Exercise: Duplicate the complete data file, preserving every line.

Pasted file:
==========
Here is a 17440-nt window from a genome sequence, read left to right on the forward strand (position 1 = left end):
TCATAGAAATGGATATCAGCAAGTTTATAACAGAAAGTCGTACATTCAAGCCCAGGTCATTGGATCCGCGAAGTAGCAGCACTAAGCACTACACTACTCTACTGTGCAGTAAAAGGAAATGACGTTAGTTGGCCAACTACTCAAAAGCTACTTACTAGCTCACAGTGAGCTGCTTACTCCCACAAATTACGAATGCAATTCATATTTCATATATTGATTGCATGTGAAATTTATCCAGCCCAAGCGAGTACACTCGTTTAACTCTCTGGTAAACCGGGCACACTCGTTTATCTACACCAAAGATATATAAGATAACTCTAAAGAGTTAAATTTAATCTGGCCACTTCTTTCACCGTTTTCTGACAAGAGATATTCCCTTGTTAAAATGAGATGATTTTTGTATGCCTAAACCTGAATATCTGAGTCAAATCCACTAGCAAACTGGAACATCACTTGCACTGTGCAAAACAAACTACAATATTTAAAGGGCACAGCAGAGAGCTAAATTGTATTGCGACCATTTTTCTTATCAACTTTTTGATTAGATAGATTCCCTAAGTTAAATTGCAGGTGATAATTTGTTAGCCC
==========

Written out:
Here is a 17440-nt window from a genome sequence, read left to right on the forward strand (position 1 = left end):
TCATAGAAATGGATATCAGCAAGTTTATAACAGAAAGTCGTACATTCAAGCCCAGGTCATTGGATCCGCGAAGTAGCAGCACTAAGCACTACACTACTCTACTGTGCAGTAAAAGGAAATGACGTTAGTTGGCCAACTACTCAAAAGCTACTTACTAGCTCACAGTGAGCTGCTTACTCCCACAAATTACGAATGCAATTCATATTTCATATATTGATTGCATGTGAAATTTATCCAGCCCAAGCGAGTACACTCGTTTAACTCTCTGGTAAACCGGGCACACTCGTTTATCTACACCAAAGATATATAAGATAACTCTAAAGAGTTAAATTTAATCTGGCCACTTCTTTCACCGTTTTCTGACAAGAGATATTCCCTTGTTAAAATGAGATGATTTTTGTATGCCTAAACCTGAATATCTGAGTCAAATCCACTAGCAAACTGGAACATCACTTGCACTGTGCAAAACAAACTACAATATTTAAAGGGCACAGCAGAGAGCTAAATTGTATTGCGACCATTTTTCTTATCAACTTTTTGATTAGATAGATTCCCTAAGTTAAATTGCAGGTGATAATTTGTTAGCCC